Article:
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The collision of two galaxies NGC 5394 and 5395 shows the Milky Way Dance.

The two galaxies, NGC 5394 and 5395, are an example of how interactions on the galactic scale take place over millions of years. This image released by the Gemini Observatory shows the two galaxies in a slow and intimate dance, as they have already “collided” at least once, though their shape has only been deformed by the gravitational pull. 


This interaction creates a beautiful phenomenon of hydrogen coalescing into regions of star formation, visible as reddish clumps scattered around the larger galaxy. These stellar nurseries are a reminder of the complexity and beauty of the universe and its interactions. 


The galaxies were first observed by William Herschel in 1787, in the same year he discovered two moons of Uranus. To this day, when people look upon them they imagine a Heron – with its beak preying upon a fish.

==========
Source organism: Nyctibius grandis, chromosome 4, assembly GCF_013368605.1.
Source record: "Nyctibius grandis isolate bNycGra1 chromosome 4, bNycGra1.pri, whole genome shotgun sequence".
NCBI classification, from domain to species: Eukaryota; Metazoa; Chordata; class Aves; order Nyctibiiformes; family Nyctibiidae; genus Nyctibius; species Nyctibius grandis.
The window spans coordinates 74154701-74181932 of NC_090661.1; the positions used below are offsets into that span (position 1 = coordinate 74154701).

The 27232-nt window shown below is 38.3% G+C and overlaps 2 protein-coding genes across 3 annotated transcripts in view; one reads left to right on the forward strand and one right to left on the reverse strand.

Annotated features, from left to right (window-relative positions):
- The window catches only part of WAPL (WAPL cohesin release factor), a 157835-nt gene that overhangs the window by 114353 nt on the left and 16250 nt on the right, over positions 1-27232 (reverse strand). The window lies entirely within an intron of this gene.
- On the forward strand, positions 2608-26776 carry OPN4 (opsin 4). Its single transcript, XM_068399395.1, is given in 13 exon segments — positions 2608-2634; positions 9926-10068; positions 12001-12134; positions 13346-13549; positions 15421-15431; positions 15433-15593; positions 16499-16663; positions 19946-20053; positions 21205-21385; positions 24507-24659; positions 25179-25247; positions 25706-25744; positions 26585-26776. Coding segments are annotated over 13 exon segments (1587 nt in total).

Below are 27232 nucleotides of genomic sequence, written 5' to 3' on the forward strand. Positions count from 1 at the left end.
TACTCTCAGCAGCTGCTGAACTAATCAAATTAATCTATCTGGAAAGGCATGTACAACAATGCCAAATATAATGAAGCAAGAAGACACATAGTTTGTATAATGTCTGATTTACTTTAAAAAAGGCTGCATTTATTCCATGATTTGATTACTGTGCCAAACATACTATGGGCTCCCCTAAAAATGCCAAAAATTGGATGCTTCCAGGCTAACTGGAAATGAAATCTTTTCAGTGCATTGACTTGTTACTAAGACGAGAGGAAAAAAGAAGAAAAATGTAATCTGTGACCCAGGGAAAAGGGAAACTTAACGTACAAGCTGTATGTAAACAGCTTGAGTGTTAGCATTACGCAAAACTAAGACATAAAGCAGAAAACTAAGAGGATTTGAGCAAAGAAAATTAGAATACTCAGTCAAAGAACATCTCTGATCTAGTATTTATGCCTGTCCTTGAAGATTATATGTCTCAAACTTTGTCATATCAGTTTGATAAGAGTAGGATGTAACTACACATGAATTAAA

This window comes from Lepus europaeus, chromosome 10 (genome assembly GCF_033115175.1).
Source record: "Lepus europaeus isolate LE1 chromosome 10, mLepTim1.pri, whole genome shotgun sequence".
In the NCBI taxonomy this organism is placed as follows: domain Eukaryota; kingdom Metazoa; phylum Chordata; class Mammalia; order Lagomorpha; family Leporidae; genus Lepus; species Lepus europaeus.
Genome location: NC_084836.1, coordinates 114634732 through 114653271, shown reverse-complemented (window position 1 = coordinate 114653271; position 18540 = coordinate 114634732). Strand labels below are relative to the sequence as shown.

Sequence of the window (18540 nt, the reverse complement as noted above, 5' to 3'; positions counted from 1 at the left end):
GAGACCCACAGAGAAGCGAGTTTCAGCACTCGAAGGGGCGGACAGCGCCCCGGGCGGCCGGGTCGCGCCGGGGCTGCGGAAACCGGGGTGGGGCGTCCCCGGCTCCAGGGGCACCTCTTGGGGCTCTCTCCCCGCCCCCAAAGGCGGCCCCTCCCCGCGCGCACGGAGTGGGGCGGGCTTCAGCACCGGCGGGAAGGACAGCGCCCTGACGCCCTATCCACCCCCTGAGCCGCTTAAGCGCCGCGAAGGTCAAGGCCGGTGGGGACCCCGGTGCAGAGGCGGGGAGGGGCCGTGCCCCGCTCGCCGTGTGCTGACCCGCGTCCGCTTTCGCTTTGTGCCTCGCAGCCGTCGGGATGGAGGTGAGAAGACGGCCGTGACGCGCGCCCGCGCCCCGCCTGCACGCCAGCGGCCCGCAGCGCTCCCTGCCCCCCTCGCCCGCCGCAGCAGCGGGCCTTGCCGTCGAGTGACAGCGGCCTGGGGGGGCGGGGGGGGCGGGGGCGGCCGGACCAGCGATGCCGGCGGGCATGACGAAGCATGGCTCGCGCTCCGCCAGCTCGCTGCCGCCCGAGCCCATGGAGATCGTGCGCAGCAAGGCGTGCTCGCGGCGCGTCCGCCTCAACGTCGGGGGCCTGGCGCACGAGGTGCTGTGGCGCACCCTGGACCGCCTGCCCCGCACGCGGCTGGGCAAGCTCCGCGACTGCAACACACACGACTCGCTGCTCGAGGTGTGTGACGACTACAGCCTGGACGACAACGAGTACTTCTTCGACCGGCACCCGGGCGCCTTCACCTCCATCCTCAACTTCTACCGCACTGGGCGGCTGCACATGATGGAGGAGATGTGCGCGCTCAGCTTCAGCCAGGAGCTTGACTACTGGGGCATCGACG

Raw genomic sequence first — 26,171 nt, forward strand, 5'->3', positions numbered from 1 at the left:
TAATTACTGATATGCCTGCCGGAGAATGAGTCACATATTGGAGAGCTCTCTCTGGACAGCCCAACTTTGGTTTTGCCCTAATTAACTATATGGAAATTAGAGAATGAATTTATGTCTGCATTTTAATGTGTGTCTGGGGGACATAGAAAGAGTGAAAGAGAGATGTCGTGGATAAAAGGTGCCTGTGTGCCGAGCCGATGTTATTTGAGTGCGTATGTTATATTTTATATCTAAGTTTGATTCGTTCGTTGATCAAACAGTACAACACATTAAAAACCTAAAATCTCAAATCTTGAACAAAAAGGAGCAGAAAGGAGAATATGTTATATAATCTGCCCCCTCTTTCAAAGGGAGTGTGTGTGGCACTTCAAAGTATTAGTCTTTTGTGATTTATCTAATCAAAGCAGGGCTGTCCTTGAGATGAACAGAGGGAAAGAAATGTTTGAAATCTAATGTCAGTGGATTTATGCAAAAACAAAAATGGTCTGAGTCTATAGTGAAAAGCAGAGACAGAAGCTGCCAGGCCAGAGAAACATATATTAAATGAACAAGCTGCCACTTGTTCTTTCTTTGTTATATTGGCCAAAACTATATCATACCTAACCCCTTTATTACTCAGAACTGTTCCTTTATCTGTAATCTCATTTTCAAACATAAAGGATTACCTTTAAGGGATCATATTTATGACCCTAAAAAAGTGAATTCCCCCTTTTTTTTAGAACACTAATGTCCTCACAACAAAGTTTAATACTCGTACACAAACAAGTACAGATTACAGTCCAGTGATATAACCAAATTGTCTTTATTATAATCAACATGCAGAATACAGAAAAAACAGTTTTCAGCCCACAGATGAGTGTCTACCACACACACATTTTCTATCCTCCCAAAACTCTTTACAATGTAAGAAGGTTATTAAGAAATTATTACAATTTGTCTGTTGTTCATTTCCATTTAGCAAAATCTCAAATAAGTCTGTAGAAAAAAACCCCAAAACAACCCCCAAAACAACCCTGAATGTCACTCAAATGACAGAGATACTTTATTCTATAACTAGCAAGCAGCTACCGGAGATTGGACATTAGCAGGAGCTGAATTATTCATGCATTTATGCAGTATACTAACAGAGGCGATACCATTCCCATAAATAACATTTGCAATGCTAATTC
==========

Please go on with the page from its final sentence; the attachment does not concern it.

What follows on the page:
The dance of these two galaxies is an example of how our universe is dependent upon interactions, from the tiniest subatomic particles to the largest clusters of galaxies. This can be seen in everything from the formation of stars to the formation of galaxies and beyond. 


The collision of two galaxies is just one example of how gravity can spark collisions through space that can take millions of years to play out. It is an incredible reminder that we are not alone in this universe and that things happen over time that we cannot even imagine – all through interactions between celestial objects. 


It is also worth noting that there are plenty of examples of galactic collisions that don’t lead to any visible effects or structures for us to observe. This is because the distances between stars within each galaxy can be so far apart that they don’t actually collide with each other. 

The collision of two galaxies NGC 5394 and 5395 shows the Milky Way Dance.

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